What We’re Watching: America Rules the Waves & An Istanbul Do-Over

US warships steaming toward Iran – A US aircraft carrier group is now headed to the Middle East following warnings from Washington that Iran and its proxy forces have given "troubling and escalatory" indications of a possible attack on US forces in the region. It's not immediately clear what these indications are, but we're certainly watching for any dangerous escalation in US-Iranian military tensions. Tomorrow marks the one-year anniversary of President Donald Trump's decision to withdraw the US from the Iranian nuclear agreement.

The Istanbul Do-Over – Turkey's President Recep Tayyip Erdogan wanted another chance to win local elections in Istanbul, and he'll get one on June 23. A Turkish court ruled on Monday that a previous vote, which the opposition won by a margin of about 14,000 votes out of more than 8 million cast on March 31, must be re-run. We'll be watching not only for the new election result but for how Erdogan, the opposition, and residents of Istanbul react to them – if you call a do-over, you better be sure to win when it's done over, right?

What We're Ignoring: The UK's Newest Royal & A Deep, Deep Hole

Baby Sussex – The Signal team sends hearty congratulations to the Duke and Duchess of Sussex—that's Prince Harry and Meghan Markle for all you Americans—on the birth of their first child, a boy. But given that this kid is only seventh in line of royal succession, he better be doing card tricks by Thursday or we won't have much further interest in him. (Trivia fans: per our friend Dave Lawler at Axios, seventh in line to the US presidency is Attorney General William Barr — how's that for an expert weaving of news flows?)

Jumping down the deepest hole on Earth – You probably know that there was a Cold War race to the moon, but less familiar is the fierce scramble to the center of the Earth. By the time the USSR fell, Soviet scientists had drilled the deepest hole in the planet, more than 7 miles under the Siberian tundra, in an unfinished bid to reach all the way to the earth's mantle. The Kola Superdeep Hole has been capped since then, but Japanese scientists now want to take the plunge. We are doing our best to ignore this extraordinary story, because we fall down WAY too many fascinating rabbit holes in our line of work as is...

Scientists, engineers and technologists are turning to nature in search of solutions to climate change. Biomimicry is now being applied in the energy sector, medicine, architecture, communications, transport and agriculture in a bid to make human life on this planet more sustainable and limit the impacts of global warming. New inventions have been inspired by humpback whales, kingfishers and mosquitoes.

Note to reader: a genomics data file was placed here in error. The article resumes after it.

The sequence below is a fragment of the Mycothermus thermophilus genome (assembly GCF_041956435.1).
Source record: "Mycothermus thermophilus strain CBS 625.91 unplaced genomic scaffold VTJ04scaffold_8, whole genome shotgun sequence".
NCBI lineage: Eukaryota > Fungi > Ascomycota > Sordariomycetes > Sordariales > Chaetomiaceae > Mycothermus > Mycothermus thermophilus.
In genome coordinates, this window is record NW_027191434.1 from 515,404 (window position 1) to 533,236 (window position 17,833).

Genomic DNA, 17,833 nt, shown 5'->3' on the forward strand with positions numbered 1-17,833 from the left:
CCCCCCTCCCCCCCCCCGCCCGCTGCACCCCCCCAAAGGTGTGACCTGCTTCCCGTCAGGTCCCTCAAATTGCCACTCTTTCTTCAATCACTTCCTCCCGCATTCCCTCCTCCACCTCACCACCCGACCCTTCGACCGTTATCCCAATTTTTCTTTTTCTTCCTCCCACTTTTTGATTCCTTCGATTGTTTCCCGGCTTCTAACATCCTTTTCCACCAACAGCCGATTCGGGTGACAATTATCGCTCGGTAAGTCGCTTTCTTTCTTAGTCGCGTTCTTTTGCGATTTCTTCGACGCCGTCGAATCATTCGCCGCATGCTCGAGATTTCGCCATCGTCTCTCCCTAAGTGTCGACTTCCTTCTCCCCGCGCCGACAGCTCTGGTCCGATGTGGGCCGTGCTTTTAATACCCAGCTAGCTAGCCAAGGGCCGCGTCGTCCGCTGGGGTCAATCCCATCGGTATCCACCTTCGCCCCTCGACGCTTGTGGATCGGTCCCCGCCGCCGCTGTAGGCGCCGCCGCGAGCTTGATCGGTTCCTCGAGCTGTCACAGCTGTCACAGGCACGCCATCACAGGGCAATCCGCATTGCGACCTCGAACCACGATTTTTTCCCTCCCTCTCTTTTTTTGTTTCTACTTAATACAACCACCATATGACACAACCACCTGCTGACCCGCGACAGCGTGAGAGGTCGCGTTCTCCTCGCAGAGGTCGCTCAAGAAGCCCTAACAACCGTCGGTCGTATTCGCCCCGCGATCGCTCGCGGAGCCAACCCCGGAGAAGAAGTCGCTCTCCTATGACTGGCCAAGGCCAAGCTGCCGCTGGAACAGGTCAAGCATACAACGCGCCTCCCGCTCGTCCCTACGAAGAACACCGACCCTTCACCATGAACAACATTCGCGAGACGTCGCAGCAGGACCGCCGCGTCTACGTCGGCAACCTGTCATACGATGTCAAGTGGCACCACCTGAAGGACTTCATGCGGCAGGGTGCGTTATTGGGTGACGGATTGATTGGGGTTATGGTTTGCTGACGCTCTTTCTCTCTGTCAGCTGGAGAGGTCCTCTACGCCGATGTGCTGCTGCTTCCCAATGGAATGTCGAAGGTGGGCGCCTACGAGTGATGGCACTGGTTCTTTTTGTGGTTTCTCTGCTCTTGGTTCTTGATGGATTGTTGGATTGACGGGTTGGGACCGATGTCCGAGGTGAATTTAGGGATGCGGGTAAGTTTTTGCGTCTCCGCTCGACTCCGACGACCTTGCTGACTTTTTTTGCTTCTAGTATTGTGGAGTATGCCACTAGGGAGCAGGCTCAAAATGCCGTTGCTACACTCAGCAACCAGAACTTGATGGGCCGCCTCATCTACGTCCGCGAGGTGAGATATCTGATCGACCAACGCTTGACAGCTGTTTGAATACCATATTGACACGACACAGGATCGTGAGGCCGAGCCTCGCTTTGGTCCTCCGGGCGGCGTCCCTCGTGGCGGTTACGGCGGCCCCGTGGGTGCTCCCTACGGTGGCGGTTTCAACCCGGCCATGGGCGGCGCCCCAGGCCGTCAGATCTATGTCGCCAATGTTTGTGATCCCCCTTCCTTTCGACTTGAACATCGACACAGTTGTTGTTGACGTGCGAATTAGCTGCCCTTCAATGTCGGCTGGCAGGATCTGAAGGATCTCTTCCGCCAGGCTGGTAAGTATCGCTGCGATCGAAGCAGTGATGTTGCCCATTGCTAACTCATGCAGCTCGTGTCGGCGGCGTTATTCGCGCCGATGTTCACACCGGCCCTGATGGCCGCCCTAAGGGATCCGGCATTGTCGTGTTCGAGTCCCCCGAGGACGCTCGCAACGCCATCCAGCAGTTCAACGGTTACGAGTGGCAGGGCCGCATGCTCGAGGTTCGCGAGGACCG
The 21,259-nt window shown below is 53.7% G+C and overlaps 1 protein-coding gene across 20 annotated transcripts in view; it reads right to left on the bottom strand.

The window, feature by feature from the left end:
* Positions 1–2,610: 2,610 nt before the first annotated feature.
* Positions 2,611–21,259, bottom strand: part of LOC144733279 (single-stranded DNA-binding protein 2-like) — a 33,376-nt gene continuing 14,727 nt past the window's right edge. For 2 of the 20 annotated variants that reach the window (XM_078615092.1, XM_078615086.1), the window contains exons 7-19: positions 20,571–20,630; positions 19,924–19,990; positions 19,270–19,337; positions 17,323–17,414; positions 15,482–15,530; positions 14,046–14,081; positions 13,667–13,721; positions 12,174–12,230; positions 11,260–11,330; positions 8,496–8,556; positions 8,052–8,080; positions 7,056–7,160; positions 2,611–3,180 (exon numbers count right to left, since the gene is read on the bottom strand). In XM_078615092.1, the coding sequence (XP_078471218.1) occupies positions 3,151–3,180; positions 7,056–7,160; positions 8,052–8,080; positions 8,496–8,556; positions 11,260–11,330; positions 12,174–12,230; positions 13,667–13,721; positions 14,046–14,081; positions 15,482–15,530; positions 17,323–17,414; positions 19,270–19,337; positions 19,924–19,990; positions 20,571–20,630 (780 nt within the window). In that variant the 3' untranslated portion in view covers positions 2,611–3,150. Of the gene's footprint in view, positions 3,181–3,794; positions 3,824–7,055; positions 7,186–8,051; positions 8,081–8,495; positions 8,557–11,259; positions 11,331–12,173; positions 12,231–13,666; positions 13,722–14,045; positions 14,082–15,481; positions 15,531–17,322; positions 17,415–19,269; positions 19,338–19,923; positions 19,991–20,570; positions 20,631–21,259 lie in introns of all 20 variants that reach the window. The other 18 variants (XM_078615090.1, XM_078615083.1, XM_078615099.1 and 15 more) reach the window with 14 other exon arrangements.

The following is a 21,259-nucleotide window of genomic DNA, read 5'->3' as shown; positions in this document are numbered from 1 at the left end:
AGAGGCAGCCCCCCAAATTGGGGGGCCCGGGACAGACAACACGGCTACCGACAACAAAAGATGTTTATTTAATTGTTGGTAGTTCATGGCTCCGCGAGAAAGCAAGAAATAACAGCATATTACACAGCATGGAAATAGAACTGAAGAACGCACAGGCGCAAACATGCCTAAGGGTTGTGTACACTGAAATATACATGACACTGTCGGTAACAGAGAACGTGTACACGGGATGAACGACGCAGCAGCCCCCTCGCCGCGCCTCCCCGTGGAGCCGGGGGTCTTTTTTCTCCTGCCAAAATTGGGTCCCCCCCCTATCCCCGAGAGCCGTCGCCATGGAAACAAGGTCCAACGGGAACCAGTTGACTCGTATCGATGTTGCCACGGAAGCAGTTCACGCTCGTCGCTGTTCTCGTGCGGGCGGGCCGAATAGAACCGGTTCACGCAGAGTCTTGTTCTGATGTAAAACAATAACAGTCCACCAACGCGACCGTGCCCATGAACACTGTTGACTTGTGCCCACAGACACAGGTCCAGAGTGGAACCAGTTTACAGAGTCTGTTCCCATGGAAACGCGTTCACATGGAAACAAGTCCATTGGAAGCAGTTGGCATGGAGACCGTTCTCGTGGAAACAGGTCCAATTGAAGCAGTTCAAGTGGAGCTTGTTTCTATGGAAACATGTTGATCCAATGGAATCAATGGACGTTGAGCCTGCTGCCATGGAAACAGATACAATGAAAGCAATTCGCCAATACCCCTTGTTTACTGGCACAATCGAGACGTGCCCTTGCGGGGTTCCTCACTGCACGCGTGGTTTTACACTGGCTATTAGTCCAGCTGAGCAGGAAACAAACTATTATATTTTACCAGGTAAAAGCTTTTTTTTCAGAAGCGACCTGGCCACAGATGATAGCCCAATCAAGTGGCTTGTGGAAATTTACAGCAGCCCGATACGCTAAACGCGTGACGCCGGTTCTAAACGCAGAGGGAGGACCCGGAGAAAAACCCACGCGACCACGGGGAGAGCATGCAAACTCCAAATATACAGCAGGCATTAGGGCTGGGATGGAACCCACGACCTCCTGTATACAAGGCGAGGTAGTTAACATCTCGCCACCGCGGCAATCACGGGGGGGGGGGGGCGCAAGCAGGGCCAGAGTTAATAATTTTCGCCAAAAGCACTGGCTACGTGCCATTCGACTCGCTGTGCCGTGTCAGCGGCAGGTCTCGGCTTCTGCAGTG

Learn more at Eniday: Energy Is A Good Story

The drumbeat for regulating artificial intelligence (AI) is growing louder. Earlier this week, Sundar Pichai, the CEO of Google's parent company, Alphabet, became the latest high-profile Silicon Valley figure to call for governments to put guardrails around technologies that use huge amounts of (sometimes personal) data to teach computers how to identify faces, make decisions about mortgage applications, and myriad other tasks that previously relied on human brainpower.

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January 27 marks 75 years since the liberation of Auschwitz-Birkenau, the largest Nazi extermination camp. But even as some 40 heads of state gathered in Jerusalem this week to commemorate the six million Jews who were killed, a recent Pew survey revealed that many American adults don't know basic facts about the ethnic cleansing of Europe's Jews during the Second World War. Fewer than half of those polled knew how many Jews were killed in the Holocaust, and close to a third didn't know when it actually happened. Here's a look at some of the numbers.

1: The Greek parliament has elected a woman president for the first time since the country's independence some 200 years ago. A political outsider, Katerina Sakellaropoulou is a high court judge with no known party affiliation. "Our country enters the third decade of the 21st century with more optimism," Greece's prime minister said.

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A quarantine in China– Local authorities have locked down the city of Wuhan, the source of the outbreak of a new and potentially deadly respiratory virus that, as of Thursday morning, had infected more than 540 people in at least six countries. Other nearby cities were also hit by travel restrictions. Rail and air traffic out of Wuhan has been halted. Public transportation is shut, and local officials are urging everyone to stay put unless they have a special need to travel. Wuhan is a city of 11 million people, many of whom were about to travel for the Chinese New Year. We're watching to see whether these extraordinary measures help stem the outbreak, but also to see how the people affected respond to the clampdown.

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